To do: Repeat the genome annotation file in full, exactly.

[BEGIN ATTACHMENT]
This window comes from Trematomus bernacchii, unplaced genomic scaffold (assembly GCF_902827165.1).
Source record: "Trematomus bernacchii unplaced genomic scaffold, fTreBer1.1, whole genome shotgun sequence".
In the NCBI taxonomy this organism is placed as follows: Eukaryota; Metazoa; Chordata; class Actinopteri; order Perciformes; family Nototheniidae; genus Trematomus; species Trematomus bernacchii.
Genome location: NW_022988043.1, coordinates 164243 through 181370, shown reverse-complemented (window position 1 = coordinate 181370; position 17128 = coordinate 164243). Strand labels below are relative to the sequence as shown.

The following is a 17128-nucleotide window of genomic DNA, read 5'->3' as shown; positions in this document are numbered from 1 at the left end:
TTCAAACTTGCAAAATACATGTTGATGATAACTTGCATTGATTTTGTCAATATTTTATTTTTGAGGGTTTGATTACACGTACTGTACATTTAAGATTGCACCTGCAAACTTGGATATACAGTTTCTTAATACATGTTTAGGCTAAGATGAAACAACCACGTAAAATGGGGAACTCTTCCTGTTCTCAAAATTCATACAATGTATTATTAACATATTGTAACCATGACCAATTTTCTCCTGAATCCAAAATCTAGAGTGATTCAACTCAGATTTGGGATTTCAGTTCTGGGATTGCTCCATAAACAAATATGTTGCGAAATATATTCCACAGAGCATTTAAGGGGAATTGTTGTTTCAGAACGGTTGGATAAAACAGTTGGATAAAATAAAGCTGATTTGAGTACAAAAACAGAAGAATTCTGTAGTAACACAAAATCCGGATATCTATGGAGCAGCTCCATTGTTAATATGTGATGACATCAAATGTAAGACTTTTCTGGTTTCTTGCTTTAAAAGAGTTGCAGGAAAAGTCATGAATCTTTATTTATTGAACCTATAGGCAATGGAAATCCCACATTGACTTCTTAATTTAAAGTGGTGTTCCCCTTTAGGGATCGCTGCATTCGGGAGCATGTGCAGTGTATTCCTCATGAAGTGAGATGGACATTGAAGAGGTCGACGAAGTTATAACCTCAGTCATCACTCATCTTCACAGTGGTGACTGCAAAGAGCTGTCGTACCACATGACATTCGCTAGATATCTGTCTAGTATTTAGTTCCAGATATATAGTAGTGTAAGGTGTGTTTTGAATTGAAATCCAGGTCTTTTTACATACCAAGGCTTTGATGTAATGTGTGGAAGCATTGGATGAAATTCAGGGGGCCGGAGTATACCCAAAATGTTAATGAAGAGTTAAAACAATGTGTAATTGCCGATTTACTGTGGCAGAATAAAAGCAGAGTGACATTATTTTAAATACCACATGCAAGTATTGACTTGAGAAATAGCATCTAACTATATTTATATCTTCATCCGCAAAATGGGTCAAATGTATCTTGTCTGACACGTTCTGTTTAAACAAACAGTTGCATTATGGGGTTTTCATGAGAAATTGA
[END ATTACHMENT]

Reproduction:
This window comes from Trematomus bernacchii, unplaced genomic scaffold (assembly GCF_902827165.1).
Source record: "Trematomus bernacchii unplaced genomic scaffold, fTreBer1.1, whole genome shotgun sequence".
In the NCBI taxonomy this organism is placed as follows: Eukaryota; Metazoa; Chordata; class Actinopteri; order Perciformes; family Nototheniidae; genus Trematomus; species Trematomus bernacchii.
Genome location: NW_022988043.1, coordinates 164243 through 181370, shown reverse-complemented (window position 1 = coordinate 181370; position 17128 = coordinate 164243). Strand labels below are relative to the sequence as shown.

The following is a 17128-nucleotide window of genomic DNA, read 5'->3' as shown; positions in this document are numbered from 1 at the left end:
TTCAAACTTGCAAAATACATGTTGATGATAACTTGCATTGATTTTGTCAATATTTTATTTTTGAGGGTTTGATTACACGTACTGTACATTTAAGATTGCACCTGCAAACTTGGATATACAGTTTCTTAATACATGTTTAGGCTAAGATGAAACAACCACGTAAAATGGGGAACTCTTCCTGTTCTCAAAATTCATACAATGTATTATTAACATATTGTAACCATGACCAATTTTCTCCTGAATCCAAAATCTAGAGTGATTCAACTCAGATTTGGGATTTCAGTTCTGGGATTGCTCCATAAACAAATATGTTGCGAAATATATTCCACAGAGCATTTAAGGGGAATTGTTGTTTCAGAACGGTTGGATAAAACAGTTGGATAAAATAAAGCTGATTTGAGTACAAAAACAGAAGAATTCTGTAGTAACACAAAATCCGGATATCTATGGAGCAGCTCCATTGTTAATATGTGATGACATCAAATGTAAGACTTTTCTGGTTTCTTGCTTTAAAAGAGTTGCAGGAAAAGTCATGAATCTTTATTTATTGAACCTATAGGCAATGGAAATCCCACATTGACTTCTTAATTTAAAGTGGTGTTCCCCTTTAGGGATCGCTGCATTCGGGAGCATGTGCAGTGTATTCCTCATGAAGTGAGATGGACATTGAAGAGGTCGACGAAGTTATAACCTCAGTCATCACTCATCTTCACAGTGGTGACTGCAAAGAGCTGTCGTACCACATGACATTCGCTAGATATCTGTCTAGTATTTAGTTCCAGATATATAGTAGTGTAAGGTGTGTTTTGAATTGAAATCCAGGTCTTTTTACATACCAAGGCTTTGATGTAATGTGTGGAAGCATTGGATGAAATTCAGGGGGCCGGAGTATACCCAAAATGTTAATGAAGAGTTAAAACAATGTGTAATTGCCGATTTACTGTGGCAGAATAAAAGCAGAGTGACATTATTTTAAATACCACATGCAAGTATTGACTTGAGAAATAGCATCTAACTATATTTATATCTTCATCCGCAAAATGGGTCAAATGTATCTTGTCTGACACGTTCTGTTTAAACAAACAGTTGCATTATGGGGTTTTCATGAGAAATTGA